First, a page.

Having all of these patches at your fingertips is all well and good, but what if you already own some of the soft synths featured in Analog Lab? Those who already own some of Arturia’s extensive range of soft synths are also catered for, making it possible for Analog Lab to detect those soft synths, as well as making it possible to incorporate any of your own creations under the Analog Lab umbrella, allowing you to make splits or interesting layers or for organizing into a live set, or even for further editing using the tight integration with the KeyLab 49. One drawback with the software is that changing a patch mutes the previously playing patch and any FX that might be in use, making for a less than smooth transition between sounds. But, its powerful editing and real time performance controls are faultless and more than make up for this minor detail.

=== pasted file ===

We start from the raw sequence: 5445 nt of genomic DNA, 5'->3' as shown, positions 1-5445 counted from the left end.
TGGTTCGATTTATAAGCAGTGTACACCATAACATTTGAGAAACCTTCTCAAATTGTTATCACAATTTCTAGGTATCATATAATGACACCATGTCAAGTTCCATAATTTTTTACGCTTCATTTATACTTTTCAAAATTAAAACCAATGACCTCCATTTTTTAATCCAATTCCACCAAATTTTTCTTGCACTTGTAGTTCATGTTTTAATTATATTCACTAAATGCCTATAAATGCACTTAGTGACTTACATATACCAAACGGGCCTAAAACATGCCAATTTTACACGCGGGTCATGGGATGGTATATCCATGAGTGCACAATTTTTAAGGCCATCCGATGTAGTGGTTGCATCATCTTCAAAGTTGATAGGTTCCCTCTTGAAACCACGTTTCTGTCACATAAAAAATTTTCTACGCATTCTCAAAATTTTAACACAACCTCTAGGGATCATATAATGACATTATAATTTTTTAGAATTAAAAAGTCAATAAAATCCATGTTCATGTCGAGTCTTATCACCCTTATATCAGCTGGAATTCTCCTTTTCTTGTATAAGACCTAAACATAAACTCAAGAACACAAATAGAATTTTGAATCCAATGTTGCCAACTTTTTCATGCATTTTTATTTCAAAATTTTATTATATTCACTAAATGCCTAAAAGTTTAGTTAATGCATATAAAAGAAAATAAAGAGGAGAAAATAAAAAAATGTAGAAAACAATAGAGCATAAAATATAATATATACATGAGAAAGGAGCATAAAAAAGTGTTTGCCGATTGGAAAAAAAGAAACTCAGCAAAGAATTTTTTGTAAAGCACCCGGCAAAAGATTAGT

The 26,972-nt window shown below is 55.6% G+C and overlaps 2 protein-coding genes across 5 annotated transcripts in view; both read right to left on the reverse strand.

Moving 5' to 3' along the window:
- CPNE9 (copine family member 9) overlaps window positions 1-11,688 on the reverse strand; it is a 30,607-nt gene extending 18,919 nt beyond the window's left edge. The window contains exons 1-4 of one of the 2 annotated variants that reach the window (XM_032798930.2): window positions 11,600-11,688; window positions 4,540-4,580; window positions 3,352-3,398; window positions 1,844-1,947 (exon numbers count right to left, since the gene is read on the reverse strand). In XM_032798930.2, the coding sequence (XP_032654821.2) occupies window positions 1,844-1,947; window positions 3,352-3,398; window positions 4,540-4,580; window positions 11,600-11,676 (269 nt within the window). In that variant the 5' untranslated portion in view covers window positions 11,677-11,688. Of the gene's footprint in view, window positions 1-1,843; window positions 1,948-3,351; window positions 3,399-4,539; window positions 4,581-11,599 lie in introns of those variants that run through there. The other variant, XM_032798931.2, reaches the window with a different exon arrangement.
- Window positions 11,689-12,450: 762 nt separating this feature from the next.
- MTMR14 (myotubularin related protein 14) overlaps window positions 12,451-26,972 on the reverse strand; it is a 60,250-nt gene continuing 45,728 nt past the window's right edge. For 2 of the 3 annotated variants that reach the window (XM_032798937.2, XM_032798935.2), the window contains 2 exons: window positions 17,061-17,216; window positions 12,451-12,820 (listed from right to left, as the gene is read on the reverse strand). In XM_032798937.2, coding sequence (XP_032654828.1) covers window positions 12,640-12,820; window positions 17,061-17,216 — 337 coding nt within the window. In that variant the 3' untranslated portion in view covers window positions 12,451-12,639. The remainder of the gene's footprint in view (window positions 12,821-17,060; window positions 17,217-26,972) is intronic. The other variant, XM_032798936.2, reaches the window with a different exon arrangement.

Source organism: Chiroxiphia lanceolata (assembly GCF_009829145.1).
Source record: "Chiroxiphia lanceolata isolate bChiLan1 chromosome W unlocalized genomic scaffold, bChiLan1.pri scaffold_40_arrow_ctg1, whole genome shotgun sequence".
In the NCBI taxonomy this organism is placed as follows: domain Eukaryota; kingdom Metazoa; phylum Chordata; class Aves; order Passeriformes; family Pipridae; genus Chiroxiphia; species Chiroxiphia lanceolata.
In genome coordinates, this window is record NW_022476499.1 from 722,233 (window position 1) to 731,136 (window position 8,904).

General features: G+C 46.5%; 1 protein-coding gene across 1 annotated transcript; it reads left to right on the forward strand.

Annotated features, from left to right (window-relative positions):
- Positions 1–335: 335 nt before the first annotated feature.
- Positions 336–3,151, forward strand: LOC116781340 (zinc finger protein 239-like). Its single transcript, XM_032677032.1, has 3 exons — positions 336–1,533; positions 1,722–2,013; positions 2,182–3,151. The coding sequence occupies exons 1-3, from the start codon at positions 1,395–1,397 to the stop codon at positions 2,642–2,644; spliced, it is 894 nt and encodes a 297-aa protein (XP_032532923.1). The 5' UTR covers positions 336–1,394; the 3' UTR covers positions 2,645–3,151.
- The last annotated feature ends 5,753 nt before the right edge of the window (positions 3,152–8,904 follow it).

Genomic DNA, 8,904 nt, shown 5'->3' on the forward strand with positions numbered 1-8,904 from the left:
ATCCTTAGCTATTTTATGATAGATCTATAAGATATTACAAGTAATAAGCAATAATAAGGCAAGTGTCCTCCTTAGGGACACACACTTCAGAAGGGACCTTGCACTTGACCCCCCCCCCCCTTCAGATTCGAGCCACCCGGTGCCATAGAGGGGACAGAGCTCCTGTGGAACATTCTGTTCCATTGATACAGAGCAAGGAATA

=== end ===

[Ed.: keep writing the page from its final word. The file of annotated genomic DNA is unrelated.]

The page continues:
As a MIDI controller over USB, it goes without saying that it is possible to use the KeyLab 49 with any software you might choose, including DAWs such as Ableton Live or Logic Studio. For more in-depth MIDI control mapping and editing, Arturia have made their MIDI control centre software available to download, free of charge. The software will work as a standalone program or you can open it up in your DAW and it comes in 32 & 64bit RTAS and AU formats. The hardware is powered by the USB bus but also has a DC power input if you need to use it away from a computer. It also comes with a breath control input as well as the more standard sustain pedal, expression pedal and auxiliary control inputs. The KeyLab series also features traditional MIDI I/O ports for integration into non computer based setups.